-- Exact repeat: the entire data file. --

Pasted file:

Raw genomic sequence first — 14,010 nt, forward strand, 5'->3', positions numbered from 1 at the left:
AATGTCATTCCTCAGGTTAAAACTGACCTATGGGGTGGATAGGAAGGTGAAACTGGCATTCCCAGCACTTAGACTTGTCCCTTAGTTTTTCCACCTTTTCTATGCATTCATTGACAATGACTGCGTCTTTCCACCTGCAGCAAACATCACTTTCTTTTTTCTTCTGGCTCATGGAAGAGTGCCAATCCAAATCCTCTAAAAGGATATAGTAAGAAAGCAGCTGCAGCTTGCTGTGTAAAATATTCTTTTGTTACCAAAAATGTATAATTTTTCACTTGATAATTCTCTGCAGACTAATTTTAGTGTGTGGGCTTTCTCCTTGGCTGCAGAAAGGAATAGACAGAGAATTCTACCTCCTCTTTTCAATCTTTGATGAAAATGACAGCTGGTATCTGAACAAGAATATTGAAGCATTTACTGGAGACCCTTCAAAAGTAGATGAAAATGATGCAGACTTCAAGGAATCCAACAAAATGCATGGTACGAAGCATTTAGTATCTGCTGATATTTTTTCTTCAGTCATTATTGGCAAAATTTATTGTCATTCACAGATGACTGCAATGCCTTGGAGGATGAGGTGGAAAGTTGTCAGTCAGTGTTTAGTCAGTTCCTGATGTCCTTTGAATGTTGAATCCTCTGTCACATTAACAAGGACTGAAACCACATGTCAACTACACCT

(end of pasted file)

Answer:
Raw genomic sequence first — 14,010 nt, forward strand, 5'->3', positions numbered from 1 at the left:
AATGTCATTCCTCAGGTTAAAACTGACCTATGGGGTGGATAGGAAGGTGAAACTGGCATTCCCAGCACTTAGACTTGTCCCTTAGTTTTTCCACCTTTTCTATGCATTCATTGACAATGACTGCGTCTTTCCACCTGCAGCAAACATCACTTTCTTTTTTCTTCTGGCTCATGGAAGAGTGCCAATCCAAATCCTCTAAAAGGATATAGTAAGAAAGCAGCTGCAGCTTGCTGTGTAAAATATTCTTTTGTTACCAAAAATGTATAATTTTTCACTTGATAATTCTCTGCAGACTAATTTTAGTGTGTGGGCTTTCTCCTTGGCTGCAGAAAGGAATAGACAGAGAATTCTACCTCCTCTTTTCAATCTTTGATGAAAATGACAGCTGGTATCTGAACAAGAATATTGAAGCATTTACTGGAGACCCTTCAAAAGTAGATGAAAATGATGCAGACTTCAAGGAATCCAACAAAATGCATGGTACGAAGCATTTAGTATCTGCTGATATTTTTTCTTCAGTCATTATTGGCAAAATTTATTGTCATTCACAGATGACTGCAATGCCTTGGAGGATGAGGTGGAAAGTTGTCAGTCAGTGTTTAGTCAGTTCCTGATGTCCTTTGAATGTTGAATCCTCTGTCACATTAACAAGGACTGAAACCACATGTCAACTACACCT